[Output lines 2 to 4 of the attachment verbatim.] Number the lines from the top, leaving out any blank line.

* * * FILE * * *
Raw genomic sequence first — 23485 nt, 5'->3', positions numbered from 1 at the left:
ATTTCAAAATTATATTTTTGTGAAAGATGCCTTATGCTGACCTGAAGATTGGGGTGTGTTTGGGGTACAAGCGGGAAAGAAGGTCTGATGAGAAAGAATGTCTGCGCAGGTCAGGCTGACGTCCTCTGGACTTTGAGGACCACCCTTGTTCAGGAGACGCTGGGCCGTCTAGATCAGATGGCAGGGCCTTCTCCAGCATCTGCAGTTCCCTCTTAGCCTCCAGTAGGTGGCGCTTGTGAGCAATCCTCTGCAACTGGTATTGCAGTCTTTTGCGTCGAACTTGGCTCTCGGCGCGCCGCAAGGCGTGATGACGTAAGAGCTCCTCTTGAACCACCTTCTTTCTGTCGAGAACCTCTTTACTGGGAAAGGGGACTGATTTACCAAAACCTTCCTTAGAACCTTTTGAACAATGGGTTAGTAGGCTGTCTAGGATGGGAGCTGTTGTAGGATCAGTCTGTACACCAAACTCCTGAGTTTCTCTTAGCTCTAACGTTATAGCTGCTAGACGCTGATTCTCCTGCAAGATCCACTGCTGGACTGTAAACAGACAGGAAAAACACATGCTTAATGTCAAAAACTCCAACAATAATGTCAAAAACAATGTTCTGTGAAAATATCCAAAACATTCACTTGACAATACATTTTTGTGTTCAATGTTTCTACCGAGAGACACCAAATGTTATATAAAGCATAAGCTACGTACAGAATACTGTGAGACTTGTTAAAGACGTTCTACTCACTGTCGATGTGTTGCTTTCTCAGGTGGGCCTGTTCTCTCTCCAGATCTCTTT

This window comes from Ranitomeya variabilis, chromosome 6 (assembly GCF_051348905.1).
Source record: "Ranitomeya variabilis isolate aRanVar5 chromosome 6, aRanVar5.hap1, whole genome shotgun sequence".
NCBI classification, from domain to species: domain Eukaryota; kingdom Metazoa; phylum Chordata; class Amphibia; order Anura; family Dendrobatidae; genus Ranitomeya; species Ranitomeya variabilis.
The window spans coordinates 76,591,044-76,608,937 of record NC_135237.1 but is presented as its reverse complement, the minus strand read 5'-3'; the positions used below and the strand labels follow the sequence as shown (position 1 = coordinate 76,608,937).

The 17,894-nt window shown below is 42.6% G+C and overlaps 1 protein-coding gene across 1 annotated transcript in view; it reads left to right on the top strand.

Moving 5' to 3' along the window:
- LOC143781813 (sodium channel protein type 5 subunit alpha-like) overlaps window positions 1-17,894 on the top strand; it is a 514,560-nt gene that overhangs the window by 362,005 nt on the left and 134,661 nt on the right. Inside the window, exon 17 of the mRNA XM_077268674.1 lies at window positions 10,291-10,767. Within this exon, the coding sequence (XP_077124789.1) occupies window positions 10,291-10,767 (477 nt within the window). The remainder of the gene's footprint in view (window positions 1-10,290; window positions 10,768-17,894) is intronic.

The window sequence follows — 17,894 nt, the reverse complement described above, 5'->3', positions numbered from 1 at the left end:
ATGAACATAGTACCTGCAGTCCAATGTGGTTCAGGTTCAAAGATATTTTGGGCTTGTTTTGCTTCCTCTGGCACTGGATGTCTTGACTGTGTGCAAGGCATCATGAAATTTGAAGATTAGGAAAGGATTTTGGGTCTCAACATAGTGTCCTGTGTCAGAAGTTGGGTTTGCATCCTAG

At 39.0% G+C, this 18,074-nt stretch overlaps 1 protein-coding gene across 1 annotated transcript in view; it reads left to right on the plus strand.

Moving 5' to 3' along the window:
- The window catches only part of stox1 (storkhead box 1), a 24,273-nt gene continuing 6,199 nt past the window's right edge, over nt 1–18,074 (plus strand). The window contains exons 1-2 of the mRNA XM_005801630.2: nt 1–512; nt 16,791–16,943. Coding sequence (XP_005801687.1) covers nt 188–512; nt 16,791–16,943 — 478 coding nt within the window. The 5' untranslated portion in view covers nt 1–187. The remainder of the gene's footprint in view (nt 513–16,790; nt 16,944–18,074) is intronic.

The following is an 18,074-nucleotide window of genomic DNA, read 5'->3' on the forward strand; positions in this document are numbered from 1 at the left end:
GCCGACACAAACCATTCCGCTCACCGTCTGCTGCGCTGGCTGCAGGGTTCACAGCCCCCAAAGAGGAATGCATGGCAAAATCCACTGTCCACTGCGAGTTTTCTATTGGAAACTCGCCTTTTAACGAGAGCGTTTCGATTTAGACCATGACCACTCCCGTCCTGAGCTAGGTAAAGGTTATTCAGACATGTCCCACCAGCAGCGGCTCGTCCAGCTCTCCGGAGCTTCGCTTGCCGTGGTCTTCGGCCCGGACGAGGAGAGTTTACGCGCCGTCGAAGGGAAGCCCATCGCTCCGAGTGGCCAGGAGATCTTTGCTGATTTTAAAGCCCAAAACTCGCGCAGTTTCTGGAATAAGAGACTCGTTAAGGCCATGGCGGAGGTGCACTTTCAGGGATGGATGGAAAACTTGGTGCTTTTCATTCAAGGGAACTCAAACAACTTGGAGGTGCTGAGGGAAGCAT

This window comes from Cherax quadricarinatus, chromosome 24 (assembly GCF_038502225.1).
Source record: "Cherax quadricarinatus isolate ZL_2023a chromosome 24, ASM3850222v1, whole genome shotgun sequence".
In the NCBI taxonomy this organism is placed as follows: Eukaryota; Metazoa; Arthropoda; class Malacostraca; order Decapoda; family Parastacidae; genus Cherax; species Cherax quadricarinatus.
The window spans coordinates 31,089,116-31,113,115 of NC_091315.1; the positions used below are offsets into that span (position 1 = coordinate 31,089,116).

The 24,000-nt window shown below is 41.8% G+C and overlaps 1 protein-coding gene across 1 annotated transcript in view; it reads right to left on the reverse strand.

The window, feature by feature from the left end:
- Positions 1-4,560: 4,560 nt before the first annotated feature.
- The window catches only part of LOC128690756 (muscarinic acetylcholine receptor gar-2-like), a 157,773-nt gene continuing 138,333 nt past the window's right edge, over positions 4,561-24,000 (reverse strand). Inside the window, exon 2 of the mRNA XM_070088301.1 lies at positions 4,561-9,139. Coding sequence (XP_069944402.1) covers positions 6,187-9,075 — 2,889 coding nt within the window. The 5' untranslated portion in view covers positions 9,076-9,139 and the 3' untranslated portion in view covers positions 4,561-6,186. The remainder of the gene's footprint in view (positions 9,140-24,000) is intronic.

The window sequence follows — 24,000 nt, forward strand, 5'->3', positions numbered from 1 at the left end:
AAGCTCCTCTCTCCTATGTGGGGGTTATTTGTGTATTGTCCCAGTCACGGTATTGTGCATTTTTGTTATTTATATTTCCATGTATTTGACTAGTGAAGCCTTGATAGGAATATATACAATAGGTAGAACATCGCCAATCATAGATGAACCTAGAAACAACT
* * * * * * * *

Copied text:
ATTTCAAAATTATATTTTTGTGAAAGATGCCTTATGCTGACCTGAAGATTGGGGTGTGTTTGGGGTACAAGCGGGAAAGAAGGTCTGATGAGAAAGAATGTCTGCGCAGGTCAGGCTGACGTCCTCTGGACTTTGAGGACCACCCTTGTTCAGGAGACGCTGGGCCGTCTAGATCAGATGGCAGGGCCTTCTCCAGCATCTGCAGTTCCCTCTTAGCCTCCAGTAGGTGGCGCTTGTGAGCAATCCTCTGCAACTGGTATTGCAGTCTTTTGCGTCGAACTTGGCTCTCGGCGCGCCGCAAGGCGTGATGACGTAAGAGCTCCTCTTGAACCACCTTCTTTCTGTCGAGAACCTCTTTACTGGGAAAGGGGACTGATTTACCAAAACCTTCCTTAGAACCTTTTGAACAATGGGTTAGTAGGCTGTCTAGGATGGGAGCTGTTGTAGGATCAGTCTGTACACCAAACTCCTGAGTTTCTCTTAGCTCTAACGTTATAGCTGCTAGACGCTGATTCTCCTGCAAGATCCACTGCTGGACTGTAAACAGACAGGAAAAACACATGCTTAATGTCAAAAACTCCAACAATAATGTCAAAAACAATGTTCTGTGAAAATATCCAAAACATTCACTTGACAATACATTTTTGTGTTCAATGTTTCTACCGAGAGACACCAAATGTTATATAAAGCATAAGCTACGTACAGAATACTGTGAGACTTGTTAAAGACGTTCTACTCACTGTCGATGTGTTGCTTTCTCAGGTGGGCCTGTTCTCTCTCCAGATCTCTTT

This window comes from Ranitomeya variabilis, chromosome 6 (assembly GCF_051348905.1).
Source record: "Ranitomeya variabilis isolate aRanVar5 chromosome 6, aRanVar5.hap1, whole genome shotgun sequence".